The catch: It cost $3.59 for a one pound bag! Ouch. In comparison, I paid 38 cents for a 12 ounce package of spaghetti I purchased some time ago on sale to put in food storage (which makes it just around 50 cents a pound). What's a person who wants to eat healthy to do? I found that Amazon sold 6 packages per order of this pasta for around $3.00 per package. But wait. They also sold 11 pound bulk bags at $2.27 per pound! Now THAT'S more like it! That's almost a third off the price we paid for it!  Yes, the price is still considerably more than the 12 ounce packages I got on sale. And no, I will not get rid of the pasta I got on sale because I purchased that for food storage. But for everyday, we will now be eating the Bionaturae pasta purchased at the lowest price I could find so far. Good health is priceless, after all.

Have you made similar choices with regards to food?

Wednesday, August 15, 2012

Making a Quilt to Pass the Time

It has been HOT here in Texas day in and day out. My vegetable garden has been totally neglected for the last couple of months. Ever since seeing Frugal Queen's quilting posts, I've been itching to make one. It has been 19 years or so since I last made one.

Looked up some YouTube videos on jellyroll quilts, and here is the almost finished result. I've made assembly line quilts before, so once the fabric strips were cut out, the blocks and the quilt top went together relatively quickly. This one will be for my first grandson. His crib is green, so that's why I chose the colorway in this particular top.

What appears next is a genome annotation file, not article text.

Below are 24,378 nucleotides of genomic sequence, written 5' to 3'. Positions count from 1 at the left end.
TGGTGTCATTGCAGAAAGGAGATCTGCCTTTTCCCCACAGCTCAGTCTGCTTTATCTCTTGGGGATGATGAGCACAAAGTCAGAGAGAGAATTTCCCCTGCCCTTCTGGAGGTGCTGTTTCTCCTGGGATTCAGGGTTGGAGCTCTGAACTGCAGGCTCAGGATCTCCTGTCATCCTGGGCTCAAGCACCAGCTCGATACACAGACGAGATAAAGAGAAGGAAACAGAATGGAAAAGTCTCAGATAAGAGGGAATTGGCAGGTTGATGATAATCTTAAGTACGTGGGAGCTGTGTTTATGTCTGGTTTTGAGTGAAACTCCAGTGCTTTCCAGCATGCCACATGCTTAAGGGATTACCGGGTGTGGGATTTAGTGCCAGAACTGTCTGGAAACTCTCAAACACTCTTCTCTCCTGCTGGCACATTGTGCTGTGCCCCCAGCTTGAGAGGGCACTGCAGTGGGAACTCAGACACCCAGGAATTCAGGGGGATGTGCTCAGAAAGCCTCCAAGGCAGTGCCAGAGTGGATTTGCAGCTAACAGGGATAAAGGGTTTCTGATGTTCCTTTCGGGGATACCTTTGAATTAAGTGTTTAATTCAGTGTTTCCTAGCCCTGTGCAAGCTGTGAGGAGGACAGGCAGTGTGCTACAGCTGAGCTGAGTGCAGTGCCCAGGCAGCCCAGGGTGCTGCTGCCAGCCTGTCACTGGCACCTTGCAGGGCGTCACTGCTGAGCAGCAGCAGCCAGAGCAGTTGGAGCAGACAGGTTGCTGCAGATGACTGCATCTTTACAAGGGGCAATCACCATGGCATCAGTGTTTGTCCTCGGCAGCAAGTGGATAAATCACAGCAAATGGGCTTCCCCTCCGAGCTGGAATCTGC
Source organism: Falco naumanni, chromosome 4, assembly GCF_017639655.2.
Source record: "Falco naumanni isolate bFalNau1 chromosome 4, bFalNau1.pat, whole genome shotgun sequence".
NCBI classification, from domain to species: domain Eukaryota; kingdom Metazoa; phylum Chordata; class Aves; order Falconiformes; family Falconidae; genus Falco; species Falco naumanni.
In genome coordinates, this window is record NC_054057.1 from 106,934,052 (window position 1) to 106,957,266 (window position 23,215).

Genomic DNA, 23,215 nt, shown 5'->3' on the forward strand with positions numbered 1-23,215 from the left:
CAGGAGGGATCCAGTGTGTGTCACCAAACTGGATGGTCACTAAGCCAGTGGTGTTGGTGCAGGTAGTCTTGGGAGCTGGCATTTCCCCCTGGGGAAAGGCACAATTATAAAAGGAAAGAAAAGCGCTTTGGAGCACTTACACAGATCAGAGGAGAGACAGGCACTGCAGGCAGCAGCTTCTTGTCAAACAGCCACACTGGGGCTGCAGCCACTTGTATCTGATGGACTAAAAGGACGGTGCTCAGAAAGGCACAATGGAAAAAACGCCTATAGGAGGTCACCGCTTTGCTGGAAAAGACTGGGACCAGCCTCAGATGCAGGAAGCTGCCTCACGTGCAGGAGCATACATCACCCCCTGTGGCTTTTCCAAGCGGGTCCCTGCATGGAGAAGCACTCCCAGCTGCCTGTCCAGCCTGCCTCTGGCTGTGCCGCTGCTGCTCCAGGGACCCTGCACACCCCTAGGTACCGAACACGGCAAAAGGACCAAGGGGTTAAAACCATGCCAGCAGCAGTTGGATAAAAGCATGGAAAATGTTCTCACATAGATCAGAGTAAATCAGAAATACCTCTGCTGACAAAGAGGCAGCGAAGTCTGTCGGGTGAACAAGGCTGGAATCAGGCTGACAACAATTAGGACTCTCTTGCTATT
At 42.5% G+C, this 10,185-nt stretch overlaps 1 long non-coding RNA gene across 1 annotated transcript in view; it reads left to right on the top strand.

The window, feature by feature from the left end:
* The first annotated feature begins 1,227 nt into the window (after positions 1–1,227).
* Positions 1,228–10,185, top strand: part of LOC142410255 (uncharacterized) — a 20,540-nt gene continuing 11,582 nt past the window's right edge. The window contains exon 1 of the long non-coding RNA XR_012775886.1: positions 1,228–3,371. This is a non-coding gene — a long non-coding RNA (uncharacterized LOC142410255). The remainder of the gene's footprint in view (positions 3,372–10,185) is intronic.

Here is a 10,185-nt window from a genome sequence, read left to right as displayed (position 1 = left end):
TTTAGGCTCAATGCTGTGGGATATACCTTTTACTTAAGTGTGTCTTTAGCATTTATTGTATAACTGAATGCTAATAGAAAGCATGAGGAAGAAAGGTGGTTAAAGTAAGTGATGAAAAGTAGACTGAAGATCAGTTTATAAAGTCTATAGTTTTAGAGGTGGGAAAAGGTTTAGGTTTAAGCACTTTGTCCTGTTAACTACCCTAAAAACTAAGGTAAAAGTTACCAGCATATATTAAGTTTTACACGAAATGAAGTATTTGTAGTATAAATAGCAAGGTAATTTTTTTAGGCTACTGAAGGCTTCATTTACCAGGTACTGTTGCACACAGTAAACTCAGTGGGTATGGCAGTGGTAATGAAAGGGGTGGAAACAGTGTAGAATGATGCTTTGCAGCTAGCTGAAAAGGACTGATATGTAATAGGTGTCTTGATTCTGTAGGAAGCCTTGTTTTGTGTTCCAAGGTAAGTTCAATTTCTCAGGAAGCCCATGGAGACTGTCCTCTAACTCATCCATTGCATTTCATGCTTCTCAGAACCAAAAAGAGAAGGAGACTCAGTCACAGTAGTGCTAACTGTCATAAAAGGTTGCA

The quilt was made frugally, sort of, since the fabric was in the stash in my closet these last 19 years! I don't plan on going out to purchase fabric at a quilt store anytime soon, if at all, because that would get very expensive.  BTW, the large green OLFA rotary cutting mat was purchased a while back at Goodwill for $2.99. I just couldn't pass it up. I had a smaller one I purchased years ago new, and I'm sure I paid close to $30! This one is a lot easier to use because I can cut a length of fabric folded in half, whereas with the other one, I had to fold it twice.

Anyhow, I know I've been scarce. Will try to get back into posting more often.

Thursday, July 12, 2012

Buying New (to me) Furniture

I have been on a mission. A mission to furnish our library on the cheap. I have been really lucky of late and found two matching chairs, a camel back loveseat, and a leather armless chair, all for under $150. Since I had the seating taken care of, I have been looking for a smallish table/desk in case I wanted to do some paperwork or be on the computer.  I have been scouring Craigslist often, and almost purchased three different desks, but somehow, I never was able to go take a look. Then I found this table. L.O.V.E.

Looks pretty rough, but the size was perfect and I really liked the curved foot supports. The ad mentioned that it needed refinishing, but I wasn't concerned because I had specifically been looking for a desk/table to paint a custom color.

Isn't it gorgeous? This baby is built to last, and is very strong and sturdy. the tabletop looked pretty rough, but nothing a little paint could not take care of. When I got it home. I cleaned it with a damp rag then rubbed in some lemon oil treatment because I knew this had been in a storage building for God knows how long. The man I purchased it from was one of those people who bid on the contents of abandoned storage units to resell what they find inside.  Anyhow, the table was dying of thirst, because it sucked up the zig zag stream of oil so fast before I could rub it in, it "stained" the table top and I had to spend the next hour trying to even out the color of the table.